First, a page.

-- KatherineMackey - 21 Mar 2012

You're right; there are some pretty big holes in describing Greenfield's career trajectory that this article doesn't cover. I think that's what makes me question whether this is actually the kind of venturing out that Eben is really talking about, though. I don't know how she got from being the typical corporate lawyer until January 2011 to owning her own matrimonial law firm by 2012. And the description of this "nontraditional" firm still appears pretty traditional to me in the sense that her firm's objective is still trying to keep the rich people rich. Now thinking about it, my view is that her work is pretty analogous to Cerriere's because they're both essentially getting paid by powerful clients to keep them out of sticky situations. In Greenfield's case, it seems more like this is the goal she's working toward, but it's pretty clear she has the personality to get there. So in terms of the work she does, I wasn't that inspired by it because I didn't get a sense whether this was an area that she was particularly passionate about before or whether she was working for the broader goal of justice. I mean, I was looking for some indication that she took some leap of faith when she left her cushiony job at Gibson Dunn. Yes, there's risk when you open any business, but this situation smells more like it's trading one corporate job for another. But what I did love, and always love when reading about powerful women, is that she has drive and seems to never played the role of a victim. Take what her friend said about her in the article: "I don't think she's a victim or some scheming femme fatale, either. To me she's living on a kind of heroic register: she isn't going to let what other people think about her affect her choices, and there's real bravery in that." This is exactly the type of woman I view Martha Tharaud to be--the kind that won't let any person get under her skin. Or even if this person does get under her skin, she'd never let you know it. So awesome.

-- LizzieGomez- 22 Mar 2012

It's definitely true that Greenfield is not a "John Brown" kind of lawyer. She is clearly catering to wealthy and powerful people. She is not out there challenging the societal status quo in a particularly significant way (except possibly as being a woman who has started her own firm, but I don't know how uncommon that really is). I don't think this means that she is definitely not working for justice, however. I think the great freedom that lawyers who work for themselves have is the freedom to choose their clients. This means that she can choose to take on only clients that she sees as being on the "right" side of a dispute. If she only chooses to take on clients who (she thinks) have justice on their side and works hard to make sure that they win, then she is still working for justice in an important way. Divorces and custody disputes can get really ugly and can have a huge negative impact on the innocent people who are involved in them. If you are an innocent kid or spouse caught up in an ugly divorce or custody dispute, then the justice a good lawyer can get for you is a big deal, even if it doesn't have an impact on society beyond the single dispute. If Greenfield is approaching her work in this way, then I think she is more like Robinson than Cerriere. It seemed to me that Robinson wasn't that interested in trying to make society more just, but was interested in winning for the clients that he chose to represent (which, if their causes are just, is a way of making society more just). If Greenfield doesn't approach her business in that way, then she is more like Cerriere. We can't tell, based on what we know.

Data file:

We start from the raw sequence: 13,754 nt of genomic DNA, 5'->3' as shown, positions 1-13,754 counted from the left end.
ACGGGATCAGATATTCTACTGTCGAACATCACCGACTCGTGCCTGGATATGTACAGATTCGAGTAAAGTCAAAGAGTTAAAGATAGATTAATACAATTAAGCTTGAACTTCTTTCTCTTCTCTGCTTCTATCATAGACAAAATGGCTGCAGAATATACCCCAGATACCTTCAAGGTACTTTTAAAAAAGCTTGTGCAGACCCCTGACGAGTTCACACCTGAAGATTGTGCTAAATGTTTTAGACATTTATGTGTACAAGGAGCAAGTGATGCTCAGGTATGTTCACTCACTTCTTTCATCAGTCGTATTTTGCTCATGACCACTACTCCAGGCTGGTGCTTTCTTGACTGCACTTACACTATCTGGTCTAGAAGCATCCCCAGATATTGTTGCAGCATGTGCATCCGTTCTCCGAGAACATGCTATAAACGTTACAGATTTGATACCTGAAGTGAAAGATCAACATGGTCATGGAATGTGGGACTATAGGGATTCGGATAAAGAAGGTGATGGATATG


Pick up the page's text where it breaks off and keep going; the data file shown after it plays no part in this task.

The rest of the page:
Katherine -- like you, I'm not a particularly entrepreneurial person. I'm someone who follows a path. And I think you're right that this article has some holes. Reading into it, though, I may have pieced together a couple instructive points on how Greenfield made it work, or at least how people like you and I could. First, starting a firm based on something she had such a personal connection to (for her, personal experience, for others maybe just a strong passion) not only helped her to be good at it, but helped her to get clients. (See client quote, “Let’s face it, when you’re going through a painful or messy or shameful-feeling period in your personal life, it’s comforting to be able to talk to someone who has been in those particular trenches.”) This is probably pretty obvious. Secondly, though, and I may be assuming too much here, it sounds like her partner Labby (who she calls her "fixer") played a big role in starting the firm and making it successful. It seems to me that, even if this isn't necessarily true for Greenfield Labby, a good way to achieve what Eben seems to be recommending (picking your own clients, working for justice, doing well and good at the same time) is to find a partner who has the entrepreneurial skills that you and I may find ourselves lacking. As Eben said, law school doesn't teach enough collaboration, but collaborating with people whose skills are complementary to yours may be exactly the way someone like you or me won't have to "pawn" our licenses and can still choose our own clients.